On contracts and delegated sovereignty



This is a short essay I wrote while thinking about government, the title-transfer theory of contracts, sovereignty and the right to secede:

There is no such principle or natural law by which an individual must submit himself to the mercy of some other body to govern him forevermore. An individual’s property right in his person is inviolable; no contract can be perpetually binding on an individual if they change their mind. To operate on some other principle violates the individual’s sovereignty over his own body; to force an individual to complete some object of labor, give up some article of property, submit to the will of others, etc. based on a promise is rightfully deemed slave labor. If no exchange has taken place, if no exchange of titles to property has taken place, then there is no obligation on the part of either party; it is merely a promise. 

By extension, this principle applies to governments. In delegating certain portions of their sovereignty to their agents, government, the people (in America acting through their respective states) are choosing to allow government to act on their behalf; presumably this is because of the perceived benefits they receive by such an association. There are no transfers of titles occurring in such a situation. Thus we see that this voluntary agreement cannot be binding on an individual and they may at anytime withdraw their consent to the agreement. Certainly the individual will not choose to do this for light and transient causes if there are perceived benefits attached to this association, but they nevertheless ALWAYS reserve this option. If anything, this agreement is binding on the government as they must act on behalf of the people who have delegated their authority to it. 

An objection might be made that since government provides benefits, it can be said we are bound to obey it since this constitutes a transfer of titles to property. Certainly, we can say that governments provide certain benefits to individuals living in their jurisdiction; however, this is not truly a title transfer. For one, the state is not an independent entity that can own or possess property in and of itself and therefore transfer (redistribute) it; any property accumulated by the state must be acquired from the people. So, when a government distributes benefits, it is essentially giving back the title of property it had originally taken from individuals, usually in different form. Also, in order to acquire property, the state must use coercion through taxation or outright theft. This necessarily means that the State can never have a valid title to any piece of property in its possession. It cannot be said that individuals are bound to accept the dictates of government because it transfers titles of property to its constituents, constituting an enforceable contract.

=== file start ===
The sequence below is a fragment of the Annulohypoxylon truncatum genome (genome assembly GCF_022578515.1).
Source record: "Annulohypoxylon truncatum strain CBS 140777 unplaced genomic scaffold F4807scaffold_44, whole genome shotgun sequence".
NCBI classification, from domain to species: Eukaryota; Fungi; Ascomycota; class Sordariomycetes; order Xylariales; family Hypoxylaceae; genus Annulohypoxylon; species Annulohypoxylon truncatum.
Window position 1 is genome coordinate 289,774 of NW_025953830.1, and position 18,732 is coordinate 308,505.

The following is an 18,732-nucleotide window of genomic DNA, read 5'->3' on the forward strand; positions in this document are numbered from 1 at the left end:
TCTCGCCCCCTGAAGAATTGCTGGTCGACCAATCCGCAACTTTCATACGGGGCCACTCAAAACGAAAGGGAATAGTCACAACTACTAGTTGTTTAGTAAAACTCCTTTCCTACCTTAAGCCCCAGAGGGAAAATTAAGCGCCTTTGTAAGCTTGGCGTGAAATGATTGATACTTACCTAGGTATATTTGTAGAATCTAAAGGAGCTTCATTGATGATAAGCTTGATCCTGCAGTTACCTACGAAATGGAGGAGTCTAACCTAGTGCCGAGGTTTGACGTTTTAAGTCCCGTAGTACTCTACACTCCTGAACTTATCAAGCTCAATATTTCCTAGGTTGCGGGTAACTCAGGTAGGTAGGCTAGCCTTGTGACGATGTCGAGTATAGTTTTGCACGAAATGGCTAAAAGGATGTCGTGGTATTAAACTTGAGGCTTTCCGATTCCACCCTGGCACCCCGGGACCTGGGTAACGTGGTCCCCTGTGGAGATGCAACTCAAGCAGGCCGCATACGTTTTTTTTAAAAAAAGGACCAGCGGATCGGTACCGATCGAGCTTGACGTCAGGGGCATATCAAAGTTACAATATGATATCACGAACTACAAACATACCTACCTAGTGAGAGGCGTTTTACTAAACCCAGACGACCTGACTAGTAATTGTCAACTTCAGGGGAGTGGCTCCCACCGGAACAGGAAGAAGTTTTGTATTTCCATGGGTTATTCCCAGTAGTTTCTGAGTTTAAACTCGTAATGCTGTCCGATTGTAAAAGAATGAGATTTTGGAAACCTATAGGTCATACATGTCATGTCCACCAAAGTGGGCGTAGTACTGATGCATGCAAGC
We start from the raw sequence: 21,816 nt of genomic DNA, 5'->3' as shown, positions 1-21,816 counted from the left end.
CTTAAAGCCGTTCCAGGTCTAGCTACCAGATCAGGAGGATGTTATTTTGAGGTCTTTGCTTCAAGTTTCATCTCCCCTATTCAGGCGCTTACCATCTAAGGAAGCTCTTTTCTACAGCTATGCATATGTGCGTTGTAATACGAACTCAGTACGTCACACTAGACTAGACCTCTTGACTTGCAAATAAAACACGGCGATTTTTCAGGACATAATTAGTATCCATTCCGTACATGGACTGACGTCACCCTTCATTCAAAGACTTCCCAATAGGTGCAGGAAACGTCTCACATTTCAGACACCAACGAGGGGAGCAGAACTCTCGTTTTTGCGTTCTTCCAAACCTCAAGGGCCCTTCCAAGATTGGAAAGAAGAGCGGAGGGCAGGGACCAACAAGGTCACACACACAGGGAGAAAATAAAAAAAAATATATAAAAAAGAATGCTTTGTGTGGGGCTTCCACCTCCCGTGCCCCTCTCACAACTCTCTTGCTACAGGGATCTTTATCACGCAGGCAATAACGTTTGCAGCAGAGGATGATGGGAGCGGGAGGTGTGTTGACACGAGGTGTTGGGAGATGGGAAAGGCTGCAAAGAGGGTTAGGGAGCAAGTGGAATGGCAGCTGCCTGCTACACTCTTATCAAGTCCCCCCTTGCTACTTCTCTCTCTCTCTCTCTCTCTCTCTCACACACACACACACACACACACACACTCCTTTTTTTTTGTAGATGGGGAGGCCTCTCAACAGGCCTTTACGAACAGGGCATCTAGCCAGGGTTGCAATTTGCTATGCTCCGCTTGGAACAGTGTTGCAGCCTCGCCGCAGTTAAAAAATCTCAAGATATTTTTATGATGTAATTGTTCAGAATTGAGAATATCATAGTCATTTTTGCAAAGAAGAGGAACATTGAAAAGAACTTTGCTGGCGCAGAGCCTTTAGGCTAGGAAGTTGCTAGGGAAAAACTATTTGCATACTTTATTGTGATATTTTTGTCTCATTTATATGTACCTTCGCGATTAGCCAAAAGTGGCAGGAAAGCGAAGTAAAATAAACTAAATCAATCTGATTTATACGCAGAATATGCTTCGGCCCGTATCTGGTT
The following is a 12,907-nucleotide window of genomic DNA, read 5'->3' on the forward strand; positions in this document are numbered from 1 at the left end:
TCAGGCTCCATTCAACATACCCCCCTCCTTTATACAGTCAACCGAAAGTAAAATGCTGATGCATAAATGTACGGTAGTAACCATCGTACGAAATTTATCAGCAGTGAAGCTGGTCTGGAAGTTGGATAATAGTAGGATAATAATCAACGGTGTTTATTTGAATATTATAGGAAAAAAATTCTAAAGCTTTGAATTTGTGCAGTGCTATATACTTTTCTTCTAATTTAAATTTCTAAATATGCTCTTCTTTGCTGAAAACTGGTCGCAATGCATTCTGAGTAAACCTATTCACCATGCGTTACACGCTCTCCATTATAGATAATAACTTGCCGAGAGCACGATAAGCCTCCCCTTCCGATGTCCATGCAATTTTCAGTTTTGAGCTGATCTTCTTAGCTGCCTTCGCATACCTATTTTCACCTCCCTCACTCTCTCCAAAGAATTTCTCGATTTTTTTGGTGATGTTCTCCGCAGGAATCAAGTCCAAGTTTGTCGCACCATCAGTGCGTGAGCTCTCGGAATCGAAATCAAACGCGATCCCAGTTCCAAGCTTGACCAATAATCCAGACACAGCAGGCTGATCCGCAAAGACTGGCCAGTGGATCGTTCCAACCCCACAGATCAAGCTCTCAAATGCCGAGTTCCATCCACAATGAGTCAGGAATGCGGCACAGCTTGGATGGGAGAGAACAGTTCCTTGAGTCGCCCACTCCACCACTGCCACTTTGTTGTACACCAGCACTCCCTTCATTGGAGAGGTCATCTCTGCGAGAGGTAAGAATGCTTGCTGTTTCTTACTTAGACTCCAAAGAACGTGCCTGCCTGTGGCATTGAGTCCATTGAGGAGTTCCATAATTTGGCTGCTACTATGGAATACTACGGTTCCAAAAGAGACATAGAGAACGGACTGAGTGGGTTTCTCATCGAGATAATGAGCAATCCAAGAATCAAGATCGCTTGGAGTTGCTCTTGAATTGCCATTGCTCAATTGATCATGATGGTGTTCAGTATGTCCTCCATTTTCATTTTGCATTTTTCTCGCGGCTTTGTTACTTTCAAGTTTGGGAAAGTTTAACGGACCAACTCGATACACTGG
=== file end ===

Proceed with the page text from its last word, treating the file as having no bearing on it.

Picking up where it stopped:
From this, we may clearly derive the right of an individual or a state as an association of individuals occupying a specific territory, under natural law, to secede or withdraw his sovereignty from any form of government. If governments derive their power from the consent of the governed, and the people wish to revoke their consent by an act of secession, we would be tyrannical to force them to remain in a union against their will. If it is conceded that people may alter or abolish their government when it becomes destructive of its ends, as it is stated in the Declaration of Independence, we must also concede they may revoke their consent and simply secede; a much more mild course of action than the revolutionary act of altering or abolishing the government. To deny the ability to secede is to recant the whole Declaration of Independence and the American Revolution. Secession is truly a fundamental American principle.
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